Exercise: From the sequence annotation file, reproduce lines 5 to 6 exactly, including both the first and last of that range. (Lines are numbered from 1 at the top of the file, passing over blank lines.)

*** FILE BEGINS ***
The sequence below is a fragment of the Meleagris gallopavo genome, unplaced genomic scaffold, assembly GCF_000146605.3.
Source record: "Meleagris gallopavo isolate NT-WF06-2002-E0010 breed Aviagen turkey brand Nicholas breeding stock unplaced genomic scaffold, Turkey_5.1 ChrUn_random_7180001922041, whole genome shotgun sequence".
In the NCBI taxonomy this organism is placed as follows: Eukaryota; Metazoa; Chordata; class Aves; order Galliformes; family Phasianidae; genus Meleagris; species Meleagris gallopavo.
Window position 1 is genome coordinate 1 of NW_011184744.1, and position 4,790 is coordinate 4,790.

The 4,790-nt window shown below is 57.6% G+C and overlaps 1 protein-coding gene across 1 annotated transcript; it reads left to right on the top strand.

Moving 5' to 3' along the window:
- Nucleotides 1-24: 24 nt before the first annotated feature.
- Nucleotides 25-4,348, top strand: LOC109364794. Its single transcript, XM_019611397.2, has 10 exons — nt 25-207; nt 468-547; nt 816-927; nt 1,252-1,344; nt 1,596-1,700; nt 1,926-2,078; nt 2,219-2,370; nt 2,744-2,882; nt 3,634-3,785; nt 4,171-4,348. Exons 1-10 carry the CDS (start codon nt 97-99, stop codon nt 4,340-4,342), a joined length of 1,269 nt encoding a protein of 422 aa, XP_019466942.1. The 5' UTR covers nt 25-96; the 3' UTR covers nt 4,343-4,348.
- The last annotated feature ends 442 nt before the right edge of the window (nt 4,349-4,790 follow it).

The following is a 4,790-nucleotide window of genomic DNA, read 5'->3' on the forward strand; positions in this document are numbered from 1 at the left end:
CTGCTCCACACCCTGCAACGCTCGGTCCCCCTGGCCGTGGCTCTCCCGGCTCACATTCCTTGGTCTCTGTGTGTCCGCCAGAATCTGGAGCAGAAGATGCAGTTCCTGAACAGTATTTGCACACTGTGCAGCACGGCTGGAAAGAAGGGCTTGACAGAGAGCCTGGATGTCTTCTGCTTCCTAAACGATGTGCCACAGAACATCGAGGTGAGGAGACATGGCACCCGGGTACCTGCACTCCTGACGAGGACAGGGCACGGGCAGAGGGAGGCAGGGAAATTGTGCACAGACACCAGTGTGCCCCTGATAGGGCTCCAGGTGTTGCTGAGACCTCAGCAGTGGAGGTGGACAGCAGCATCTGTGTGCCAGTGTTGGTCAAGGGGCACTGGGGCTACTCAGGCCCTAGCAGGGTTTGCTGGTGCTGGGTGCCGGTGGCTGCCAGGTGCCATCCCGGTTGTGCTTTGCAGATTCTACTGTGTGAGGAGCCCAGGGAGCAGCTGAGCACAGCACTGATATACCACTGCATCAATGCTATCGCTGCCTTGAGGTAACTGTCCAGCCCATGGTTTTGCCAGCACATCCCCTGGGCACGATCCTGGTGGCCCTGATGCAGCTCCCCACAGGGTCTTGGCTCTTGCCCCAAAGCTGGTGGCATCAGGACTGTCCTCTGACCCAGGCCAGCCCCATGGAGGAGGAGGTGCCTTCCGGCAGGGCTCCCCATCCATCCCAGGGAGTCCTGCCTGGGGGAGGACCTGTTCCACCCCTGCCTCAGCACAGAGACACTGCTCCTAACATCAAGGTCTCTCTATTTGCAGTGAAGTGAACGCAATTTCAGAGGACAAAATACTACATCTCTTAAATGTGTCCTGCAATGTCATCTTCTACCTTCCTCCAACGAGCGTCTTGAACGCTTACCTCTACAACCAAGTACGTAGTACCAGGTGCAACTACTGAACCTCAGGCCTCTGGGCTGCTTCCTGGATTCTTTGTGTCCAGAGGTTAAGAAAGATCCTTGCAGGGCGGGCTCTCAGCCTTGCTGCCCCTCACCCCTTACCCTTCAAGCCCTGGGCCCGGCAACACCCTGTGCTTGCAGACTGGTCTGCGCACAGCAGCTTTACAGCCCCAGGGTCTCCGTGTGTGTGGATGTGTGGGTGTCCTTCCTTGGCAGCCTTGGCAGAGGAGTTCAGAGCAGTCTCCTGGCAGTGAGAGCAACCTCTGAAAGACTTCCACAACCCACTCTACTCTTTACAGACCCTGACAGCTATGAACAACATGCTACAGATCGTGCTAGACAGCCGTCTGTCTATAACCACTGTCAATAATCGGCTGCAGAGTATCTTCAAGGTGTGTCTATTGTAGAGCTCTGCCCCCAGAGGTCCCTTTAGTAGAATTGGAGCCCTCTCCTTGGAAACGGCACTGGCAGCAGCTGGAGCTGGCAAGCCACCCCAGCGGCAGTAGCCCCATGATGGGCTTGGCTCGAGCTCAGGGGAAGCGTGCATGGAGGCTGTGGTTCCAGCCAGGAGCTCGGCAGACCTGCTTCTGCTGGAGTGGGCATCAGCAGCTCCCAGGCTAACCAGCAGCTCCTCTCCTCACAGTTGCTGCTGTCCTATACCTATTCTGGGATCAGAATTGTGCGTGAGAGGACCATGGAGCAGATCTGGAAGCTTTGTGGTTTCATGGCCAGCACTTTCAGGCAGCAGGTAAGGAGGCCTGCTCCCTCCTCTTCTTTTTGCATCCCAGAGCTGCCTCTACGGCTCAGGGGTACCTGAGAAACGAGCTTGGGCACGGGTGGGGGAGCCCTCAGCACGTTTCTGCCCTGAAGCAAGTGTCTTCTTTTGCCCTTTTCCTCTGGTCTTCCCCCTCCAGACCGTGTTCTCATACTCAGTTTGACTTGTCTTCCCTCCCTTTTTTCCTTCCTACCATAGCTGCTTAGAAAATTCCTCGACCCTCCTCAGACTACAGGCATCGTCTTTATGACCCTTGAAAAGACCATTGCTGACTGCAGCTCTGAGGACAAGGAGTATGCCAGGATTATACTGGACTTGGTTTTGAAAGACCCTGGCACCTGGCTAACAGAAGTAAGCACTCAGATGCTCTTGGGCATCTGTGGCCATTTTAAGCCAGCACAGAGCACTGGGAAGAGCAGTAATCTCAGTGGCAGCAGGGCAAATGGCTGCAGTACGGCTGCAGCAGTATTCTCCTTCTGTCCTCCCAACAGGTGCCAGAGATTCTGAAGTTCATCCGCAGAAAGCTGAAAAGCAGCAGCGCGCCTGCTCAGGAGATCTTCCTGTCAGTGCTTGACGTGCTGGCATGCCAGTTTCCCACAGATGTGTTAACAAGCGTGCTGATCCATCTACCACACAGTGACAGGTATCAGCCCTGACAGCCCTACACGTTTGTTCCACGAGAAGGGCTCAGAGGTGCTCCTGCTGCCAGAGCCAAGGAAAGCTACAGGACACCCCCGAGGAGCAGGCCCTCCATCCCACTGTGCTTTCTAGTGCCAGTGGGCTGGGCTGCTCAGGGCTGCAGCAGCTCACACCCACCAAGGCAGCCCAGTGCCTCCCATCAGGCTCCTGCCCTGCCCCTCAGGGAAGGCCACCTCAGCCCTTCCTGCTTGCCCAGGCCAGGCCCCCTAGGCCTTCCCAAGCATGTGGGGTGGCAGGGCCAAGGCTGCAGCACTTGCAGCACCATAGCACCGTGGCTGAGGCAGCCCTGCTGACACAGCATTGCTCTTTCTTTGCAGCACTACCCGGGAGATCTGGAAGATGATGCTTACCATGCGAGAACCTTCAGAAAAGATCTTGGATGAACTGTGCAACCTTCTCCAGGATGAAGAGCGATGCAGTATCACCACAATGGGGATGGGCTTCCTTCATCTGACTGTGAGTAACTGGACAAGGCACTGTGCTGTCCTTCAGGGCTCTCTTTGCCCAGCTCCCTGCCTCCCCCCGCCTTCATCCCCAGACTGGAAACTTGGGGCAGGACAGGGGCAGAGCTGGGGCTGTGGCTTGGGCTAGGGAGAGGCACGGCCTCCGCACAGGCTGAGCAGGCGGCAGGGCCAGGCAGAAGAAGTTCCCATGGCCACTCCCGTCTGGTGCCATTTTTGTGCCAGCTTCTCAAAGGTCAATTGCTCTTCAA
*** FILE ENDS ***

The 4,790-nt window shown below is 57.6% G+C and overlaps 1 protein-coding gene across 1 annotated transcript; it reads left to right on the top strand.

Moving 5' to 3' along the window: